PitchBook data recently compiled for Reuters shows that both corporate funding and venture capital investments are still behind blockchain tech, although trust in cryptocurrency has still yet to become a feature of large company investment.

Corporate investment in Bitcoin is seen very much like the Holy Grail of the cryptocurrency industry, and to date, the big money is aimed at blockchain technology, although the application for the tech is not as widespread as some advocates would suggest.

However, the future is looking bright with this new data illustrating just how much corporates have softened towards the crypto market, despite avoiding the actual cryptocurrencies themselves. Funds heading in the direction of crypto and blockchain startups are now to the tune of USD 850 million this year to April, and some of this interest has come from high tech companies.

The Catch 22 continues for Bitcoin though, as large companies wait to see if Bitcoin can break through to gain wider adoption despite its fall in value. For many, the perception is that it is only corporate acceptance that can give the market impetus to drive crypto forward to new levels moving forward.

Despite the usual hype, blockchain still needs to find some more sectors in which to operate so that it can be accepted as a viable solution in industry, according to Richard Hay, UK head of fintech at law firm Linklaters, who calls for far more blockchain innovation:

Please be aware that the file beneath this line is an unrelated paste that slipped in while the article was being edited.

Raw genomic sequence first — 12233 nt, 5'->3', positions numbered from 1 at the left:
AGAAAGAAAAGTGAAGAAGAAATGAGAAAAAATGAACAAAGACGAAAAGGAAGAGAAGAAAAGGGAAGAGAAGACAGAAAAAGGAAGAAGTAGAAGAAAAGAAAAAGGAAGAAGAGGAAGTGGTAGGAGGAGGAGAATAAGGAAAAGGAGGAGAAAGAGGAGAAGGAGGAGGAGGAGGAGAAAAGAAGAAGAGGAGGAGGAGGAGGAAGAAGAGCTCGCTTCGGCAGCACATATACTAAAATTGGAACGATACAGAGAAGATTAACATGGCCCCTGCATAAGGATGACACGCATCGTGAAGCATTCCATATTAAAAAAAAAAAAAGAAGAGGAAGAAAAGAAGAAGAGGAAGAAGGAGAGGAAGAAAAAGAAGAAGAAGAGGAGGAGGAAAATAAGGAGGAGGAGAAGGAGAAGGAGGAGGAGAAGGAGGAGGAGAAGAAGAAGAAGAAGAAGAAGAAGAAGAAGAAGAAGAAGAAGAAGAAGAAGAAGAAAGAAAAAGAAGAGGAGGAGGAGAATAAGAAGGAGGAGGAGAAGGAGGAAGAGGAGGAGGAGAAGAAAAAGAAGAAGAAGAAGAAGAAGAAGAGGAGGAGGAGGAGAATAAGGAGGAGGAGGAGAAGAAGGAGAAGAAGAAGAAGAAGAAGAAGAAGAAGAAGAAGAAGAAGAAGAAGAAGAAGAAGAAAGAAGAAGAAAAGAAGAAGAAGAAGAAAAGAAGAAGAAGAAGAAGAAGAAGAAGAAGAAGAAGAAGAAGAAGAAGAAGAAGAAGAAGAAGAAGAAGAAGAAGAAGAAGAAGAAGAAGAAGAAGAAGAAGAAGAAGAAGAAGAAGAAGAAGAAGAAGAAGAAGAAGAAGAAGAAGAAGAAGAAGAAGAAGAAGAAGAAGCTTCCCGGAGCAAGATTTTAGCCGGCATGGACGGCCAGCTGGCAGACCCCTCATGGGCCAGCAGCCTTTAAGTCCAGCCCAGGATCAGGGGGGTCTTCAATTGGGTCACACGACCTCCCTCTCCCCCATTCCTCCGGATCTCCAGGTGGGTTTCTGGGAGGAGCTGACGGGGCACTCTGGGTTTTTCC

“There are two dynamics at play… We can get something up and running and achieve cost savings, and also look longer term at ways of deploying the technology in more transformative ways.”

Pitchbook data to April also shows that some cooperate investment has been directed at crypto mining gear and exchanges, including the four biggest VC-backed firms by valuation, but Anton Ruddenklau, global co-head of fintech at KPMG feels that although companies are “really enamored” with tokenization, “they are investing as a technological hedge as much as anything”.

One potential crypto industry driver, Bakkt, has already run into problems before its launch. The highly-anticipated cryptocurrency platform has run into trouble with the US Commodity Futures Trading Commission (CFTC) over its custody plans for clients’ Bitcoin, after raising USD 180 million last year from investors including M12, Microsoft’s venture capital arm.

 

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